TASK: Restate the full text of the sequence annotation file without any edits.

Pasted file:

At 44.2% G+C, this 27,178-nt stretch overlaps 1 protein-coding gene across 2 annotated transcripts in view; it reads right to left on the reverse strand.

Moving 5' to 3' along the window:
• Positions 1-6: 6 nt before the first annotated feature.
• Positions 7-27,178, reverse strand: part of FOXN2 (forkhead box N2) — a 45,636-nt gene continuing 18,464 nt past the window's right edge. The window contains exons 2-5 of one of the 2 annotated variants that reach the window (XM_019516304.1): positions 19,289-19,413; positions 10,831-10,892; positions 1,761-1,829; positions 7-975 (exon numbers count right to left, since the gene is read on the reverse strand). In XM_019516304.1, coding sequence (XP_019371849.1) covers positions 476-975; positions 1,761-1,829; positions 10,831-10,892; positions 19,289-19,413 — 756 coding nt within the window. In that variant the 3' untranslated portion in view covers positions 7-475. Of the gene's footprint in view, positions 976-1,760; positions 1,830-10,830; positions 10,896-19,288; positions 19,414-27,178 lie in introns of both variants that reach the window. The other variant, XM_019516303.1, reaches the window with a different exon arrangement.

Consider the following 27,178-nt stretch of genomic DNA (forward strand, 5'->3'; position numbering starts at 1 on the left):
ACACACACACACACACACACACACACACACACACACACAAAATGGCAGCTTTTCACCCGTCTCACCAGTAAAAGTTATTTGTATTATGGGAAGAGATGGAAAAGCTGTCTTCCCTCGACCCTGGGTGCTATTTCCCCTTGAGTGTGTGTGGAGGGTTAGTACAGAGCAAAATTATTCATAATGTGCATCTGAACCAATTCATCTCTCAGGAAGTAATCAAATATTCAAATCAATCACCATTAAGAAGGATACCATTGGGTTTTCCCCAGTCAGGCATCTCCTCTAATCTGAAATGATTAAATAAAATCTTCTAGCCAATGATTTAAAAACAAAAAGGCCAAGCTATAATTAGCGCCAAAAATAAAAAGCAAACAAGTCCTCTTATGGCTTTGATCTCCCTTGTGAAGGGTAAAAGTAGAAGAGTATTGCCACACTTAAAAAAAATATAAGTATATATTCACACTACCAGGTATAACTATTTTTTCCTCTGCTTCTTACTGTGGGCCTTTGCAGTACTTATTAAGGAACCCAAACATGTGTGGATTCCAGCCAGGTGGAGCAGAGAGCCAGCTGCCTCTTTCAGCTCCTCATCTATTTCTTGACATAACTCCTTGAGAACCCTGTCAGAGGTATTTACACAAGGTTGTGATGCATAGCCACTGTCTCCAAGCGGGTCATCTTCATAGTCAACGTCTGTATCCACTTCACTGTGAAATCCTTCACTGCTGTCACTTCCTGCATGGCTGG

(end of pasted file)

At 44.2% G+C, this 27,178-nt stretch overlaps 1 protein-coding gene across 2 annotated transcripts in view; it reads right to left on the reverse strand.

Moving 5' to 3' along the window:
• Positions 1-6: 6 nt before the first annotated feature.
• Positions 7-27,178, reverse strand: part of FOXN2 (forkhead box N2) — a 45,636-nt gene continuing 18,464 nt past the window's right edge. The window contains exons 2-5 of one of the 2 annotated variants that reach the window (XM_019516304.1): positions 19,289-19,413; positions 10,831-10,892; positions 1,761-1,829; positions 7-975 (exon numbers count right to left, since the gene is read on the reverse strand). In XM_019516304.1, coding sequence (XP_019371849.1) covers positions 476-975; positions 1,761-1,829; positions 10,831-10,892; positions 19,289-19,413 — 756 coding nt within the window. In that variant the 3' untranslated portion in view covers positions 7-475. Of the gene's footprint in view, positions 976-1,760; positions 1,830-10,830; positions 10,896-19,288; positions 19,414-27,178 lie in introns of both variants that reach the window. The other variant, XM_019516303.1, reaches the window with a different exon arrangement.

Consider the following 27,178-nt stretch of genomic DNA (forward strand, 5'->3'; position numbering starts at 1 on the left):
ACACACACACACACACACACACACACACACACACACACAAAATGGCAGCTTTTCACCCGTCTCACCAGTAAAAGTTATTTGTATTATGGGAAGAGATGGAAAAGCTGTCTTCCCTCGACCCTGGGTGCTATTTCCCCTTGAGTGTGTGTGGAGGGTTAGTACAGAGCAAAATTATTCATAATGTGCATCTGAACCAATTCATCTCTCAGGAAGTAATCAAATATTCAAATCAATCACCATTAAGAAGGATACCATTGGGTTTTCCCCAGTCAGGCATCTCCTCTAATCTGAAATGATTAAATAAAATCTTCTAGCCAATGATTTAAAAACAAAAAGGCCAAGCTATAATTAGCGCCAAAAATAAAAAGCAAACAAGTCCTCTTATGGCTTTGATCTCCCTTGTGAAGGGTAAAAGTAGAAGAGTATTGCCACACTTAAAAAAAATATAAGTATATATTCACACTACCAGGTATAACTATTTTTTCCTCTGCTTCTTACTGTGGGCCTTTGCAGTACTTATTAAGGAACCCAAACATGTGTGGATTCCAGCCAGGTGGAGCAGAGAGCCAGCTGCCTCTTTCAGCTCCTCATCTATTTCTTGACATAACTCCTTGAGAACCCTGTCAGAGGTATTTACACAAGGTTGTGATGCATAGCCACTGTCTCCAAGCGGGTCATCTTCATAGTCAACGTCTGTATCCACTTCACTGTGAAATCCTTCACTGCTGTCACTTCCTGCATGGCTGG